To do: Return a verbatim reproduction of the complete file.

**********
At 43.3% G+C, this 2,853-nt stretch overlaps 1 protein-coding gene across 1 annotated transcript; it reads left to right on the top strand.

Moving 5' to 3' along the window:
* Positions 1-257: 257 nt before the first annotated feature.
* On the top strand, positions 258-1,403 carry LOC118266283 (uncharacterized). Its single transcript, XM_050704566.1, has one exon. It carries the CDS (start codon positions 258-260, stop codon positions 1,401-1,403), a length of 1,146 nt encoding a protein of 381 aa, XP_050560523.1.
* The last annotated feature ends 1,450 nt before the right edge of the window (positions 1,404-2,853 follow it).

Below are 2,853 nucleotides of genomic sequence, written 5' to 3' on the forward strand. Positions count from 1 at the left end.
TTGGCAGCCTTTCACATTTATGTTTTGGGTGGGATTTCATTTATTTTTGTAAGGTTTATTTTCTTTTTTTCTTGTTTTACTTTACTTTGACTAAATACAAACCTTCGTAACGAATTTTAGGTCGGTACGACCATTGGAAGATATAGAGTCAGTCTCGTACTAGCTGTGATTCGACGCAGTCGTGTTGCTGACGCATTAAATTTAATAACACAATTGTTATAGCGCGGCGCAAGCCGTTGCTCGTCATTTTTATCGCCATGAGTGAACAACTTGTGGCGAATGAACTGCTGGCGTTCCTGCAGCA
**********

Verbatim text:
At 43.3% G+C, this 2,853-nt stretch overlaps 1 protein-coding gene across 1 annotated transcript; it reads left to right on the top strand.

Moving 5' to 3' along the window:
* Positions 1-257: 257 nt before the first annotated feature.
* On the top strand, positions 258-1,403 carry LOC118266283 (uncharacterized). Its single transcript, XM_050704566.1, has one exon. It carries the CDS (start codon positions 258-260, stop codon positions 1,401-1,403), a length of 1,146 nt encoding a protein of 381 aa, XP_050560523.1.
* The last annotated feature ends 1,450 nt before the right edge of the window (positions 1,404-2,853 follow it).

Below are 2,853 nucleotides of genomic sequence, written 5' to 3' on the forward strand. Positions count from 1 at the left end.
TTGGCAGCCTTTCACATTTATGTTTTGGGTGGGATTTCATTTATTTTTGTAAGGTTTATTTTCTTTTTTTCTTGTTTTACTTTACTTTGACTAAATACAAACCTTCGTAACGAATTTTAGGTCGGTACGACCATTGGAAGATATAGAGTCAGTCTCGTACTAGCTGTGATTCGACGCAGTCGTGTTGCTGACGCATTAAATTTAATAACACAATTGTTATAGCGCGGCGCAAGCCGTTGCTCGTCATTTTTATCGCCATGAGTGAACAACTTGTGGCGAATGAACTGCTGGCGTTCCTGCAGCA